Delivering Jobs (2010)

July 2010
Economic costs and benefits of improving the fuel economy of heavy-duty vehicles

Medium- and heavy-duty trucks account for only 4 percent of all vehicles on U.S. highways. Yet these trucks consume more than 20 percent of the diesel and gasoline used to power all vehicles on the nation’s roads—or more than 37 billion gallons of fuel. (1)

Unlike the fuel economy of cars and light trucks, the federal government has never regulated the fuel economy of medium- and heavy-duty vehicles. As a result of those missing standards and other market failures, these vehicles currently average about 6 miles per gallon, and have made only modest gains in fuel economy over the past 30 years. (2) That means this segment of vehicles represents a huge untapped resource for saving fuel.

In its recent Climate 2030 report, the Union of Concerned Scientists (UCS) found that widespread adoption of existing and near-term efficiency technologies could boost the average fuel economy of medium- and heavyduty trucks to 9.7 mpg by 2030. (3) What’s more, by investing in those technologies, the United States could save a total of 100 billion gallons of diesel and gasoline from 2010 to 2030, with annual savings reaching 11 billion gallons in 2030.

To investigate the economic impact of improving the efficiency of medium- and heavy-duty trucks, UCS collaborated with CALSTART, a consortium that focuses on clean transportation technology, and MRG & Associates, a resource analysis and planning firm. Building on results from Climate 2030, these analysts evaluated the effects of investments in advanced truck technologies on jobs across the nation, gross domestic product, and truck owners themselves.

These analyses show that the economic benefits of investing in advanced fuel-efficiency technologies far outweigh their costs. In fact, making trucks more fuel-efficient could save their owners money at the pump, create tens of thousands of jobs across the economy, reduce the nation’s dependence on petroleum, and help combat climate change.

Jobs and Economic Growth

  • Widespread deployment of more-efficient trucks would create 63,000 additional jobs by 2020, and 124,000 jobs by 2030. All states would see net job growth. California, Texas, Florida, New York, Ohio, Illinois, Pennsylvania, Indiana, and Michigan would lead the way, with each adding more than 4,000 jobs by 2030 (UCS and MRG & Associates).
  • Fuel and cost savings from advanced trucks would spur a $4 billion increase in annual gross domestic product by 2020 and $10 billion increase by 2030 (UCS and MRG & Associates).

Savings for Truck Owners

  • Owners of advanced heavy-duty tractor-trailers could save $120,000 or more per truck over eight years, after paying back their initial $62,000-per-truck investment. Owners of large fleets of package delivery trucks or long-haul tractor-trailers could save hundreds of millions of dollars over 8 to 12 years (4) (CALSTART).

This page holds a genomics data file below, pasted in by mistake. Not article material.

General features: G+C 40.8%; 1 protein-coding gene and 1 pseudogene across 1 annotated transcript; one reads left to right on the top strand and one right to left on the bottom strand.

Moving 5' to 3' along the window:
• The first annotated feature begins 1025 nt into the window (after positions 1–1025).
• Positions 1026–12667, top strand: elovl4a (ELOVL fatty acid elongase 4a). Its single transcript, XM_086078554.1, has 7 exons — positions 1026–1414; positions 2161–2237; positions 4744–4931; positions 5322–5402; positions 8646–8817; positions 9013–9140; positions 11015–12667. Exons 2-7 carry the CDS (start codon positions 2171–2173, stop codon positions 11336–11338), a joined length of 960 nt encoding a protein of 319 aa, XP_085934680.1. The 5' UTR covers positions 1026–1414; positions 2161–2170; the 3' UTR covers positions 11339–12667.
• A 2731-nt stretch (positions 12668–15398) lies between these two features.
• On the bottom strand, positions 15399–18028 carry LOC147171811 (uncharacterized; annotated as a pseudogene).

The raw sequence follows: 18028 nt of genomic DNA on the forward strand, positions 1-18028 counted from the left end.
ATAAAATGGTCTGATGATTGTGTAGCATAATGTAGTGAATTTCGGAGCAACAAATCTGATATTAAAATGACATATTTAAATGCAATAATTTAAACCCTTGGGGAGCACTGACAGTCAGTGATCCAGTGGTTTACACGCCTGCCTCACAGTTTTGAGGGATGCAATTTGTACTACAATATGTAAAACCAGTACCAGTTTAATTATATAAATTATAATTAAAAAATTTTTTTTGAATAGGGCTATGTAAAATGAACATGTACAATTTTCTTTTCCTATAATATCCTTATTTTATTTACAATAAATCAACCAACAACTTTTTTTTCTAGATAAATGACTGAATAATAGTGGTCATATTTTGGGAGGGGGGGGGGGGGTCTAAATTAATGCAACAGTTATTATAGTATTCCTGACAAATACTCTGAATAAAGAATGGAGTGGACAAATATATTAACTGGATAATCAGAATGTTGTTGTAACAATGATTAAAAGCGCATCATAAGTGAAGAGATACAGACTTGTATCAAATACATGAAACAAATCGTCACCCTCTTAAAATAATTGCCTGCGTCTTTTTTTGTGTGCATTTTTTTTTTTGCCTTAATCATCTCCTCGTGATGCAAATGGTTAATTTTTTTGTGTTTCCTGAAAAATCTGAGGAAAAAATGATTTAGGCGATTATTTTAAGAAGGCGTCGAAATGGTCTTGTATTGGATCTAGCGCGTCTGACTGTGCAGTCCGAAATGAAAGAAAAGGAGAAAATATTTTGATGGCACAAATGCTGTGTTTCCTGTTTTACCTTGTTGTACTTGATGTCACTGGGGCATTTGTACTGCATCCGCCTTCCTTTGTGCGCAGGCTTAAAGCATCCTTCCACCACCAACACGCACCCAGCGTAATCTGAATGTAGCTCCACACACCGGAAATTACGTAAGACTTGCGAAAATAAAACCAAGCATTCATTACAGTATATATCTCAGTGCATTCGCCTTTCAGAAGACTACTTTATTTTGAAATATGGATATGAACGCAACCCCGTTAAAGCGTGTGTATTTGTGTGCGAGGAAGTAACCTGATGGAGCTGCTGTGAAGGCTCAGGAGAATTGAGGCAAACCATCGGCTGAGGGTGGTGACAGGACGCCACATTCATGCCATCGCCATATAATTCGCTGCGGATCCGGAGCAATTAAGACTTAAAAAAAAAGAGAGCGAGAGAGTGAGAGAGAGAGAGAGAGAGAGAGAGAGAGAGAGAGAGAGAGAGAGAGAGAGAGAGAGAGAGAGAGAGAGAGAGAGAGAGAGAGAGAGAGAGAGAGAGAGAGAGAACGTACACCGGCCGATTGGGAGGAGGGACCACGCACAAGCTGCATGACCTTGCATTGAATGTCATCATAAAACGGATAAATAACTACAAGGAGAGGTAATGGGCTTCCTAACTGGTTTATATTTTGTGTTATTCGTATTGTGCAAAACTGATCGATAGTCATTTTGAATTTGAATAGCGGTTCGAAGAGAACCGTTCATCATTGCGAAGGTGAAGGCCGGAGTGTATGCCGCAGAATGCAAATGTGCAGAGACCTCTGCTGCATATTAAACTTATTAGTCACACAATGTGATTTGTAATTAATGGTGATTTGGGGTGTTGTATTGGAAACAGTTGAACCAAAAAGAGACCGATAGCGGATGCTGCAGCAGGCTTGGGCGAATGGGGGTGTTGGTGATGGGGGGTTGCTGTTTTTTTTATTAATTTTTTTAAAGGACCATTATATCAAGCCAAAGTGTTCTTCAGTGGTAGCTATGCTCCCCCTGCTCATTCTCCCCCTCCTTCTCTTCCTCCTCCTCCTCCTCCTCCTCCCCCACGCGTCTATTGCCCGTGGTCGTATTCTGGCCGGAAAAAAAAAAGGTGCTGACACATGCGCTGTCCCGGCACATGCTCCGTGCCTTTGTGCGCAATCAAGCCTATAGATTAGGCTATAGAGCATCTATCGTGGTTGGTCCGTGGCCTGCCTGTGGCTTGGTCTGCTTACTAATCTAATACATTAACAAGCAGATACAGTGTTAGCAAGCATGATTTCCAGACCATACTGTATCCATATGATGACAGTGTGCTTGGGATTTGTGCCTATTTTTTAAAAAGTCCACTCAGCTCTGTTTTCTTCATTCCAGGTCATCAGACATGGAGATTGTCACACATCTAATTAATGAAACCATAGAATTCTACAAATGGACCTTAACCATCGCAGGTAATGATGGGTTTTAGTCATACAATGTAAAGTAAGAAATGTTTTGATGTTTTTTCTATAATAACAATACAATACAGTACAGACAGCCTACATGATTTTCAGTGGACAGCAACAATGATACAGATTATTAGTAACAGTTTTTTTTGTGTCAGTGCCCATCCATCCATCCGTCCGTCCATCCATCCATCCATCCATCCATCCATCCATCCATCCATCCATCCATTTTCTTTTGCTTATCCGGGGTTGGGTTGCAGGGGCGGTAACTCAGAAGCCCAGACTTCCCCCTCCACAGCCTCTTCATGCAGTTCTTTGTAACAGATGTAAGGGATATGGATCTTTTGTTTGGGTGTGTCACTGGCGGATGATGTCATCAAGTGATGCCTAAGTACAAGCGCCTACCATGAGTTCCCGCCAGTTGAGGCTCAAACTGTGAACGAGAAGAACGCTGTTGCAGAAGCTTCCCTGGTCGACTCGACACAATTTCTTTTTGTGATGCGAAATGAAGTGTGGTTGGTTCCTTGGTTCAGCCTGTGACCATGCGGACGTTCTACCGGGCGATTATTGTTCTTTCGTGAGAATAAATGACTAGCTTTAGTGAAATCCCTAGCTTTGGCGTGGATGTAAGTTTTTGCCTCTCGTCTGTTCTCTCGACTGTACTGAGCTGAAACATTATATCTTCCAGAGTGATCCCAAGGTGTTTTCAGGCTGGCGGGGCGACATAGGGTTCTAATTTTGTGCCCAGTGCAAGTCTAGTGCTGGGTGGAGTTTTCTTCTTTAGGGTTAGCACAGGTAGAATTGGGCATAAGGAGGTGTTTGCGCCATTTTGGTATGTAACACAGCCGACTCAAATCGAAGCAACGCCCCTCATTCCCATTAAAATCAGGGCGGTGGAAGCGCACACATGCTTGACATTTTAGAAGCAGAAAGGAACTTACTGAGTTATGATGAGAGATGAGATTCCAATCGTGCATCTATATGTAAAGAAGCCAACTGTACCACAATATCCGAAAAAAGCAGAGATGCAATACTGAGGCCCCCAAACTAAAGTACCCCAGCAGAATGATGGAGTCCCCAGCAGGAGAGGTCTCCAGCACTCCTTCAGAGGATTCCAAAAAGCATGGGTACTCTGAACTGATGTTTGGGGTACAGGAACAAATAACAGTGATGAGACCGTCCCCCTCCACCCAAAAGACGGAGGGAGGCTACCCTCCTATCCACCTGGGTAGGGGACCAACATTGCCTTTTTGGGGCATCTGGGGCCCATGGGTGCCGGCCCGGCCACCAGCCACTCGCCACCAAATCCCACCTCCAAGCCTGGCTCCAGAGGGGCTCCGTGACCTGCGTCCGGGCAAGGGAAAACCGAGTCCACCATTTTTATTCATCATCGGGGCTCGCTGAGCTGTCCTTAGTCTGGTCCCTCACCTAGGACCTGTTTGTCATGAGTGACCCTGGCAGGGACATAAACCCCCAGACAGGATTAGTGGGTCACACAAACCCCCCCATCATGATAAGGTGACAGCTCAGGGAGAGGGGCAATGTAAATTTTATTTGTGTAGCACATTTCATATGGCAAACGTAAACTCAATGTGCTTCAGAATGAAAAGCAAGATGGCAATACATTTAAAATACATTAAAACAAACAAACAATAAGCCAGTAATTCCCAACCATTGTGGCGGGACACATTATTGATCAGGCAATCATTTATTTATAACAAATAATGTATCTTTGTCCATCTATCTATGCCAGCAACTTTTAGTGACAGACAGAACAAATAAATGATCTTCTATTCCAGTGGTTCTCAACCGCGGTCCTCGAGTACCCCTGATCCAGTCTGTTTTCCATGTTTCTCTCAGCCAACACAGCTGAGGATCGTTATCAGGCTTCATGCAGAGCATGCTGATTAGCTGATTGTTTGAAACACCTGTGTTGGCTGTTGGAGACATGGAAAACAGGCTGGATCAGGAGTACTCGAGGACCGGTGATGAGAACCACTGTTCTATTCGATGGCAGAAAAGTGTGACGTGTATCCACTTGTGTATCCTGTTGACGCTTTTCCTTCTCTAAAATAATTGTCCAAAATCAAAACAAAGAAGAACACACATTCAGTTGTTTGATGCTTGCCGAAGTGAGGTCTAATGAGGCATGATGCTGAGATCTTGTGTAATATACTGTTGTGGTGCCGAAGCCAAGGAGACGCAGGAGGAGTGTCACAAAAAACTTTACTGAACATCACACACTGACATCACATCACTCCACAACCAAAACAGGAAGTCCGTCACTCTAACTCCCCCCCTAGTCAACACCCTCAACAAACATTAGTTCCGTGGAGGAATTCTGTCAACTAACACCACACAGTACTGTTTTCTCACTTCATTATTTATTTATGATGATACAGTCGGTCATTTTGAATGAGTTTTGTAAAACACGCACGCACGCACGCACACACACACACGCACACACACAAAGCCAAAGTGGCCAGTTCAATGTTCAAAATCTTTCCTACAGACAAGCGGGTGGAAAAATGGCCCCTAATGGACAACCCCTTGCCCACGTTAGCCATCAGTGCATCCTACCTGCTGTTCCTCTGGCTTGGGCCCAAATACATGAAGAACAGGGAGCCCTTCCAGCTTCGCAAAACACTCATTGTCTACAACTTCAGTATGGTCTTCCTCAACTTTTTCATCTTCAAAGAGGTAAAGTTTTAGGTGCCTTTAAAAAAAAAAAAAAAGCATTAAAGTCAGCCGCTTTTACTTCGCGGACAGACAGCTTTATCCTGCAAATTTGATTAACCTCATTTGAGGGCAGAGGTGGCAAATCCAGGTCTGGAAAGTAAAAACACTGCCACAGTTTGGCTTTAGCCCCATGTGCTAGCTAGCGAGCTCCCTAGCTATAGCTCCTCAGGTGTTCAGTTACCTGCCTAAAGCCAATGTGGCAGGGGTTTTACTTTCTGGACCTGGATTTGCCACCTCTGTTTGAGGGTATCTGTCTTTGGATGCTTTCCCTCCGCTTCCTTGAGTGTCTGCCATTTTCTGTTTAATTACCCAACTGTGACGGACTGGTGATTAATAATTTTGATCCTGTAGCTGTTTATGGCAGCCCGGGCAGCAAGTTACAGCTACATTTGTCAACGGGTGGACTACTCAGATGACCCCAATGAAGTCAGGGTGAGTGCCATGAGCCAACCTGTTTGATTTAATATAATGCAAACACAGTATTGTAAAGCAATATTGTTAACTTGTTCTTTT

• By investing $4.7 billion by 2020 and $13.5 billion by 2030 in moreefficient trucks, the nation would reap savings of $10 billion by 2020 and $24 billion by 2030—over and above the initial costs of the technology (5) (UCS Climate 2030).

Energy Security and Climate Benefits

  • Investments in efficient medium- and heavy-duty trucks could save a total of 100 billion gallons of diesel and gasoline from 2010 to 2030. Annual fuel savings in 2030 alone could top 11 billion gallons (UCS Climate 2030).
  • Those fuel savings would reduce global warming emissions by a total of 140 million metric tons in 2030—the equivalent of removing 21 million of today’s cars and trucks from the road (UCS Climate 2030).

However, our analyses also show that despite the cost-effectiveness of truck fuel-efficiency technologies and the benefits these technologies provide to the nation in the form of jobs and economic growth, market barriers have prevented (and will continue to prevent) their widespread adoption. These barriers include the common industry practice of considering only short-term fuel savings—often over the first two years or less—and uncertainty regarding the future price of fuel. Newer technologies face additional challenges, including high incremental costs and lack of good information on technology performance, reliability, and resale value.

These findings suggest that the nation needs strong, smart, and consistent policies to overcome market barriers and realize the powerful economic and environmental benefits of advanced truck technologies. Such a package would include performance standards for trucks as well as incentives that spur the industry to speed the development, production, and use of cost effective fuel-efficiency technologies.

1. Federal Highway Administration, Statistics 2008, table VM1.
2. Average on-road fuel economy of medium- and heavy-duty trucks fluctuated between 5.3 and 6.6 mpg from 1970 to 2007 (DOE 2009, tables 5-1 and 5-2).
3. Cleetus, Clemmer, and Friedman 2009.
4. This analysis assumes that diesel fuel costs $3.50 in real terms.
5. This analysis assumes that diesel fuel costs $3.47 in 2020 and $3.40 in 2030.

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